National forests week 2021

Each year National Forest Week (NFW) is celebrated across Canada by many individuals and diverse governmental and non governmental organizations. During NFW, Canadians are invited to learn more about Canada’s forest heritage and to raise awareness about this valuable and renewable resource. Forests are fundamental to our economy, culture, traditions and history – and to our future. Communities, families and individuals depend on forests for their livelihood and way of life.

September 19 – 25, 2021

This year’s theme: “Our forests – continually giving”

national forests week

Aug/Sep 2021 is a project packed issue

We hope a few of the articles in this project-packed issue will give you enough time to go camping and relax in the backyard, and also get you into your shop now and then.

Speaking of backyards, three of our projects may end up in your backyard — a kids’ play structure, a cedar planter bench and a serving tray. Admittedly, the play structure won’t be completed quickly, but it will allow you to spend time outdoors while building it, as well as time with your kids (or grandkids) when it’s complete. The cedar bench will add a hit of colour, as well as a place to rest, while you’re around the pool or entertaining company outdoors. The serving tray will come in handy whether you’re enjoying a quiet breakfast on the patio or having friends over for a few drinks. This is the Rolls-Royce of serving trays; the figured veneer and quality joinery will make you look great. If you’re not into working with veneer, start with a piece of veneered plywood and you’ll finish this project in time for company tomorrow.

Our fourth project in this issue is a scroll-sawn sign. The approach described by Lesley de Abaitua will give you a solid foundation for creating all sorts of whimsical, beautiful signs. Her approach is simple, but the results look stunning.

Last, but not least, is a beer caddy our editor, Rob Brown, wrote about. It’s intended to be used as a gift to be passed along, and the interesting surprise for each recipient is a list of past gift-givers on the underside of the caddy’s bottom panel. Sign your name on the caddy, give it to a friend as a “thank you” and they can pass it on, too.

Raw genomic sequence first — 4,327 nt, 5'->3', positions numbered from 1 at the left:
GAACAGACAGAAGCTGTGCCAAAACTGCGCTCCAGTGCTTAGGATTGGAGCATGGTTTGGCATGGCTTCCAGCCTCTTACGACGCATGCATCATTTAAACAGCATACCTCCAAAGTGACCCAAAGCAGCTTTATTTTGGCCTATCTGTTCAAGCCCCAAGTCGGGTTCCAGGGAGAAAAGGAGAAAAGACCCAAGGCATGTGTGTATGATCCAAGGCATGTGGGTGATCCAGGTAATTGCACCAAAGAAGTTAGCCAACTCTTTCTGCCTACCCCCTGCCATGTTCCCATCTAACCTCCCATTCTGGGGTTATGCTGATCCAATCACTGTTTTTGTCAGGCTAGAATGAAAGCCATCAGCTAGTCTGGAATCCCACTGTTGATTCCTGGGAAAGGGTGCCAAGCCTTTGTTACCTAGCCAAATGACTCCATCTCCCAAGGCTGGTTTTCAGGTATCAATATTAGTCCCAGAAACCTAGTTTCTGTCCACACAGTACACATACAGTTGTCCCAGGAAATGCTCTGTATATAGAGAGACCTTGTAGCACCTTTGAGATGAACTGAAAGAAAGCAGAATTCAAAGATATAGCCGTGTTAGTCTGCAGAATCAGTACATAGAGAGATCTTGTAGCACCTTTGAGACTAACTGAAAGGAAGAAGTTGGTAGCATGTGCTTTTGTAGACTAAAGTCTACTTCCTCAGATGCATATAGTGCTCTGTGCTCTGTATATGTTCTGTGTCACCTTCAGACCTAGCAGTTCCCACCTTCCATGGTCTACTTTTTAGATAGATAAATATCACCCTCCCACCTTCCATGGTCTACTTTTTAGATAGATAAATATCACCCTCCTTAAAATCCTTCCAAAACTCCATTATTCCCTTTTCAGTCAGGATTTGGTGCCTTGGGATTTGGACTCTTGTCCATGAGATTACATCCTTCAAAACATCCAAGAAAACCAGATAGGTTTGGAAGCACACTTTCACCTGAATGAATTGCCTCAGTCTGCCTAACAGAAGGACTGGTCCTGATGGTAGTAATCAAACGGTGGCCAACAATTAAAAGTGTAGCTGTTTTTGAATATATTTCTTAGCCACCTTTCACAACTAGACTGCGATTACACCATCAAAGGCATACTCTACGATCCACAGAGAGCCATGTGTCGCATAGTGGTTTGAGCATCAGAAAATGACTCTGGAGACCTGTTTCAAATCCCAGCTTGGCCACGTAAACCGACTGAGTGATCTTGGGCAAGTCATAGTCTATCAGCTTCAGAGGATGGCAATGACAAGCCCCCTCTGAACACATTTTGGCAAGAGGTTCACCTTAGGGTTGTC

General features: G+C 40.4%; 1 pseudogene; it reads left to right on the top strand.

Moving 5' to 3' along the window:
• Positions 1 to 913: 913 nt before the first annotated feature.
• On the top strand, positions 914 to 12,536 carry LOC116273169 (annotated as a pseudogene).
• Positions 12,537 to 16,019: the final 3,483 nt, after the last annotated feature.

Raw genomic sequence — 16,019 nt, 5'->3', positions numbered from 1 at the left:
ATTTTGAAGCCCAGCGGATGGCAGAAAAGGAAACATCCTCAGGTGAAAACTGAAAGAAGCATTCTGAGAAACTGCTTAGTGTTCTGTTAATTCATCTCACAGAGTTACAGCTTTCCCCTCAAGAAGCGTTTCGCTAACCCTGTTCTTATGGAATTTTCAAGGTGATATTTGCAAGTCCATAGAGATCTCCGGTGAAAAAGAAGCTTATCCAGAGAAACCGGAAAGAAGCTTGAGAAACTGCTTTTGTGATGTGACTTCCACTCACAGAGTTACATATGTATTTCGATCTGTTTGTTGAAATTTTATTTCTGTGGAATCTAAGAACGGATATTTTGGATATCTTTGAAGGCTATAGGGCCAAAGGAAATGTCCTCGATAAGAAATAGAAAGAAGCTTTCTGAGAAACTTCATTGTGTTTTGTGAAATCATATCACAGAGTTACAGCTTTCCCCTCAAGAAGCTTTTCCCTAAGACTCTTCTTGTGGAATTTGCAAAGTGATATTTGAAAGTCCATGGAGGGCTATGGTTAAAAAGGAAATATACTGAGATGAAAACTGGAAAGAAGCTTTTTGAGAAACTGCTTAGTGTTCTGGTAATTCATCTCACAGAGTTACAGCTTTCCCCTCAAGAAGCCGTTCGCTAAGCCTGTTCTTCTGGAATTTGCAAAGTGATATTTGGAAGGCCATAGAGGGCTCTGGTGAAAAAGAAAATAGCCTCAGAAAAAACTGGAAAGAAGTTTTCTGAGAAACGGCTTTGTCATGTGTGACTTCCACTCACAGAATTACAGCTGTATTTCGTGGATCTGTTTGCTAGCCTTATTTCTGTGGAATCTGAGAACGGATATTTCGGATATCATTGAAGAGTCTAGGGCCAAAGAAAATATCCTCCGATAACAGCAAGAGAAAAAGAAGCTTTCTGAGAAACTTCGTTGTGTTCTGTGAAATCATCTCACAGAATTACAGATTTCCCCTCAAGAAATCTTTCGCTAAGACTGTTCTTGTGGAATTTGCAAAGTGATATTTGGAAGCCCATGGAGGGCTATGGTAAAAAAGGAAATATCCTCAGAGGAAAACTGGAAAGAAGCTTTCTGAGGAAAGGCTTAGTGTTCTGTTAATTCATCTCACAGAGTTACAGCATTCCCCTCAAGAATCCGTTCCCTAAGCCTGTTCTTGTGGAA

Aug-Sep 2021 cover

Win a Cordless MultiMaster AMM 500 PLUS TOP

The high-performance cordless MultiTool for rapid work progress (both interior construction and renovation) with over 30 accessories – for sawing in wood and metal, sanding, removing tiles, and more.

Contest ends July 31, 2021

Fein Contest

Where you’re likely to be woodworking and what you may be working on

In May, in conjunction with our annual Small Shop Issue, Canadian Woodworking & Home Improvement posted a voluntary online survey for woodworkers. We wanted to tabulate a profile of the typical woodworker. We asked where your shop is located, its size and what you make in it. You could think of it as the Canadian Woodworking census (but unlike the Canadian government, we didn’t ask about age, language or gender). We were delighted to receive 4,898 responses, so it makes for a good profile. Thank you!

home improvement couple

We did ask whether woodworking is a hobby or profession, and then tabulated the responses separately for the two resulting cohorts – the 94% who say it’s a hobby and the 6% who say it’s a profession. So while we appreciate that woodworking can be a solitary activity, the results let you see how your circumstances fit in the overall pattern.

Hobbyists in their garages

Most hobbyists (83%) say their shop is at their home. Another 4% say it’s at another location and 2% say they use a portable toolbox. About 10% told us they did not yet have a shop, but hope to someday.

For the woodworkers who said they have a shop at home, we asked where it’s located. More than half use their garage and 27% are in the basement. We show the breakdown of where woodworkers at home have their shop in the pie chart below.

chart of where hobbyist woodworkers have their shop

Small shops for most

You might think that workshops can be pretty spacious, but more than one third of respondents (36%) work in shops that are under 150 square feet – about the size of a one-car garage. Another 35% have between 150 and 300 square feet (a double-car garage). Only 20% work in shops between 300 and 500 square feet. Those with the most elbow room are the 11% with shops over 500 square feet.